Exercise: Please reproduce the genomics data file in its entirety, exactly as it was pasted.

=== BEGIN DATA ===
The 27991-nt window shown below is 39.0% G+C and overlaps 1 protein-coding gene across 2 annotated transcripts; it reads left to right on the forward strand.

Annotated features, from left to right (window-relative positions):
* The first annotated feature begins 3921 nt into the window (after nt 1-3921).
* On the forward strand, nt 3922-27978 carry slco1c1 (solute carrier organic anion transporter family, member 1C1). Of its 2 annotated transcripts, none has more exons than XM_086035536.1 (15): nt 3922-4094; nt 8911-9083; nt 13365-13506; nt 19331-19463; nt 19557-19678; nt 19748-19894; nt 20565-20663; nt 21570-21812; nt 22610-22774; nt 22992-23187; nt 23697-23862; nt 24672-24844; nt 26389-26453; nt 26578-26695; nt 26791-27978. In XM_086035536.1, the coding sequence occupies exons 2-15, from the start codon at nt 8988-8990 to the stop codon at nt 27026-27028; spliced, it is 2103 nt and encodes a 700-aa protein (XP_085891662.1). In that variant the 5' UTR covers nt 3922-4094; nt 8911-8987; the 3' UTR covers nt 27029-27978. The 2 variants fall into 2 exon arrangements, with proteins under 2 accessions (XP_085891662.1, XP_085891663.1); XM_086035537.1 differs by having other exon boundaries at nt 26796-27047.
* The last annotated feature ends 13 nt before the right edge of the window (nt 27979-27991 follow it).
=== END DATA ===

The 27991-nt window shown below is 39.0% G+C and overlaps 1 protein-coding gene across 2 annotated transcripts; it reads left to right on the forward strand.

Annotated features, from left to right (window-relative positions):
* The first annotated feature begins 3921 nt into the window (after nt 1-3921).
* On the forward strand, nt 3922-27978 carry slco1c1 (solute carrier organic anion transporter family, member 1C1). Of its 2 annotated transcripts, none has more exons than XM_086035536.1 (15): nt 3922-4094; nt 8911-9083; nt 13365-13506; nt 19331-19463; nt 19557-19678; nt 19748-19894; nt 20565-20663; nt 21570-21812; nt 22610-22774; nt 22992-23187; nt 23697-23862; nt 24672-24844; nt 26389-26453; nt 26578-26695; nt 26791-27978. In XM_086035536.1, the coding sequence occupies exons 2-15, from the start codon at nt 8988-8990 to the stop codon at nt 27026-27028; spliced, it is 2103 nt and encodes a 700-aa protein (XP_085891662.1). In that variant the 5' UTR covers nt 3922-4094; nt 8911-8987; the 3' UTR covers nt 27029-27978. The 2 variants fall into 2 exon arrangements, with proteins under 2 accessions (XP_085891662.1, XP_085891663.1); XM_086035537.1 differs by having other exon boundaries at nt 26796-27047.
* The last annotated feature ends 13 nt before the right edge of the window (nt 27979-27991 follow it).